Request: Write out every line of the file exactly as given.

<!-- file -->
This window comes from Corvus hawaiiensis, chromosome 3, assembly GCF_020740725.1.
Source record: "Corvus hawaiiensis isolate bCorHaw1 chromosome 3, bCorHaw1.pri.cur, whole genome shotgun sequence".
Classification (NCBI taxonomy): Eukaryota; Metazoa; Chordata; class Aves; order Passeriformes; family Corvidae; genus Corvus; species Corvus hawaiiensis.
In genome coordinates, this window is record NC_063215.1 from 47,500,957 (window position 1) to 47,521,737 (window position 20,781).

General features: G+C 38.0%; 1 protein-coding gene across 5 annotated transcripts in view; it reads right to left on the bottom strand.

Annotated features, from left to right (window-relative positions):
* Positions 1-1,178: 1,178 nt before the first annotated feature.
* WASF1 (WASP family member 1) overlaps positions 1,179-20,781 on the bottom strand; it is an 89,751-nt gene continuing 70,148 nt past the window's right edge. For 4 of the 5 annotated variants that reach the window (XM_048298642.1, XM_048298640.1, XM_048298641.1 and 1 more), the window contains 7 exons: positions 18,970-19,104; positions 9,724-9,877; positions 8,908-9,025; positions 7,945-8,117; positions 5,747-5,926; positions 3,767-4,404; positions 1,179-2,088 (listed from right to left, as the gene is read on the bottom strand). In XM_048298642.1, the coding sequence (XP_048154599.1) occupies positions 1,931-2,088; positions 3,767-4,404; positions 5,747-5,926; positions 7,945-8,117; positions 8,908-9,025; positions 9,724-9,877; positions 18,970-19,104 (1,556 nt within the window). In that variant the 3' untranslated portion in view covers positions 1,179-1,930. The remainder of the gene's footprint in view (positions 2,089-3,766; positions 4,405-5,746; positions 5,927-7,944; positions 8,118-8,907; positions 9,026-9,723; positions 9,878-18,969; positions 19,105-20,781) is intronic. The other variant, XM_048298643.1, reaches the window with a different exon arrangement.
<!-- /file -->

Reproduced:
This window comes from Corvus hawaiiensis, chromosome 3, assembly GCF_020740725.1.
Source record: "Corvus hawaiiensis isolate bCorHaw1 chromosome 3, bCorHaw1.pri.cur, whole genome shotgun sequence".
Classification (NCBI taxonomy): Eukaryota; Metazoa; Chordata; class Aves; order Passeriformes; family Corvidae; genus Corvus; species Corvus hawaiiensis.
In genome coordinates, this window is record NC_063215.1 from 47,500,957 (window position 1) to 47,521,737 (window position 20,781).

General features: G+C 38.0%; 1 protein-coding gene across 5 annotated transcripts in view; it reads right to left on the bottom strand.

Annotated features, from left to right (window-relative positions):
* Positions 1-1,178: 1,178 nt before the first annotated feature.
* WASF1 (WASP family member 1) overlaps positions 1,179-20,781 on the bottom strand; it is an 89,751-nt gene continuing 70,148 nt past the window's right edge. For 4 of the 5 annotated variants that reach the window (XM_048298642.1, XM_048298640.1, XM_048298641.1 and 1 more), the window contains 7 exons: positions 18,970-19,104; positions 9,724-9,877; positions 8,908-9,025; positions 7,945-8,117; positions 5,747-5,926; positions 3,767-4,404; positions 1,179-2,088 (listed from right to left, as the gene is read on the bottom strand). In XM_048298642.1, the coding sequence (XP_048154599.1) occupies positions 1,931-2,088; positions 3,767-4,404; positions 5,747-5,926; positions 7,945-8,117; positions 8,908-9,025; positions 9,724-9,877; positions 18,970-19,104 (1,556 nt within the window). In that variant the 3' untranslated portion in view covers positions 1,179-1,930. The remainder of the gene's footprint in view (positions 2,089-3,766; positions 4,405-5,746; positions 5,927-7,944; positions 8,118-8,907; positions 9,026-9,723; positions 9,878-18,969; positions 19,105-20,781) is intronic. The other variant, XM_048298643.1, reaches the window with a different exon arrangement.